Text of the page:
Wednesday, October 10, 2012


(This sermon was preached at Messiah Lutheran Church, Knoxville, TN on Sunday, October 7, 2012, the Nineteenth Sunday after Pentecost, Proper 22B. The sermon derives from the RCL pericope for the day, predominantly the Gospel text, Mark 10:2-16)

M. Scott Peck begins his best selling book, The Road Less Traveled with three simple words. Three words that when put together feel like a punch to the gut. They take your breath away because in that moment you know they are true. What are the three words? Life…is…difficult. 1

The first time I picked up Peck’s book and saw those words, it was almost enough to make me set the book down again. I didn’t want to hear those words. Rather, I wanted to continue in my ignorant bliss. I wanted to naively trust that life was only and mostly joy, fun, adventure, and love. But...we all know the truth don’t we? With the joy of life - and there is most certainly joy - but, with that joy comes our share of trip-ups, poor choices, misjudgments, regrets, conflicts, pain, suffering, broken relationships, illness, injury, and death.

Some people believe the church, maybe most especially the sermon should only deal with the former, with the joy and happiness of life. “Give me a feel good sermon, pastor.” some people are want to say. But, to do so would mean we were not dealing with life. Life IS difficult. And what better place to be honest about that truth than here in the church. What better place to deal with the difficulties and complexities of life, than here. What better place to be honest about our brokenness and suffering, than here.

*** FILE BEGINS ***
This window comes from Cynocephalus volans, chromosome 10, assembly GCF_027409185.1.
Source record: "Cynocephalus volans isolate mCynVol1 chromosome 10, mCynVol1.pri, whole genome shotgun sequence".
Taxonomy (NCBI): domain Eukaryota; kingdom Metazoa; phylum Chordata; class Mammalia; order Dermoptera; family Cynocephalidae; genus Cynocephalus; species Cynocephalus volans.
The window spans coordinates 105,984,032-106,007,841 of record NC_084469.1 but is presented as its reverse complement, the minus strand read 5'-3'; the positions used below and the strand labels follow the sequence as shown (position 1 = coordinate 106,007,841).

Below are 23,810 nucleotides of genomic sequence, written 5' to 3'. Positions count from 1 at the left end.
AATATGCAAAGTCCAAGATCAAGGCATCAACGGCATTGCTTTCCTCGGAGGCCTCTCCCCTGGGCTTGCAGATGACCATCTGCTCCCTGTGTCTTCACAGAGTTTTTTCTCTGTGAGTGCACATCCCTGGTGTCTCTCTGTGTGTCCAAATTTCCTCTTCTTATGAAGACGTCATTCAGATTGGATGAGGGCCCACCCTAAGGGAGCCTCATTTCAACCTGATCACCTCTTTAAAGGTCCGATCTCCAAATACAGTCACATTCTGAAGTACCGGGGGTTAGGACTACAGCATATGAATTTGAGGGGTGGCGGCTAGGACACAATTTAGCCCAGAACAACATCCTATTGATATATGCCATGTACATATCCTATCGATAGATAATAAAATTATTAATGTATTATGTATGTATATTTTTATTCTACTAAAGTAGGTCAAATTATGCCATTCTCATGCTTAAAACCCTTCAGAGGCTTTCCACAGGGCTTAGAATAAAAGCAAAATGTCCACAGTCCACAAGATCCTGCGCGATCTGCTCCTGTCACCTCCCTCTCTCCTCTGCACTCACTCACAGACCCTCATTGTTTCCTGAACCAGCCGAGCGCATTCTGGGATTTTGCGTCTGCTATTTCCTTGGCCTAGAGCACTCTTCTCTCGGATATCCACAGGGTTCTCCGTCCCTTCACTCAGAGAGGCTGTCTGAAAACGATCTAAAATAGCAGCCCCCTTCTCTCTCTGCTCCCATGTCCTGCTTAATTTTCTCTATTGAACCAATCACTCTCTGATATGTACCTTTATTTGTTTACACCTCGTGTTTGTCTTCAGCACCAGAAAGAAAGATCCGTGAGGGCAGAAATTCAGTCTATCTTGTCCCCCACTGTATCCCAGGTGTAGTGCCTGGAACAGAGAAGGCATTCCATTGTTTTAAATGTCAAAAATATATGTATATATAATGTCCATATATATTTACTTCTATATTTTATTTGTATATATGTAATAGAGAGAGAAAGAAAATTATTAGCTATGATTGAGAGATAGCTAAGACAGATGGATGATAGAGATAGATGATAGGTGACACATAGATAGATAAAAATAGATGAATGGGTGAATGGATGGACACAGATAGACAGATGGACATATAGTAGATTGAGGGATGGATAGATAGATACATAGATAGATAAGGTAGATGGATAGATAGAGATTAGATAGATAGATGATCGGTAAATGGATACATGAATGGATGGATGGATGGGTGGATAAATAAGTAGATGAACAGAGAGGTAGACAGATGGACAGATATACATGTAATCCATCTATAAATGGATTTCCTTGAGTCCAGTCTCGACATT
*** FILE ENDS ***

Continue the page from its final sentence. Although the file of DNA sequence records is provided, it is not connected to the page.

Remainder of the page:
Jesus, after all, spent a great deal of time dealing head on with the reality of our difficult and broken lives. In today’s Gospel text for instance, he does so in relation to the complex reality of divorce.

Undoubtedly everyone here has either direct or indirect experience with divorce. Maybe you’ve been through your own divorce...Or, you are a child of divorce. Or, you are the family or friend of someone who has been through divorce. Whatever the case may be, you most likely understand how complex divorce can be, how it can be painful and potentially devastating. Or, in some cases it is absolutely the necessary thing to do. Some marriages end painfully...Some need to end...Either way it is messy. It is a sign of our brokenness. It is difficult. It is complex.

I wonder then if that is in part what Jesus is getting at? I wonder if he’s not so much getting at marriage and divorce - although clearly he does care about marriage - but I wonder if he cares more about the value and vulnerability of the other? Stay with me a moment.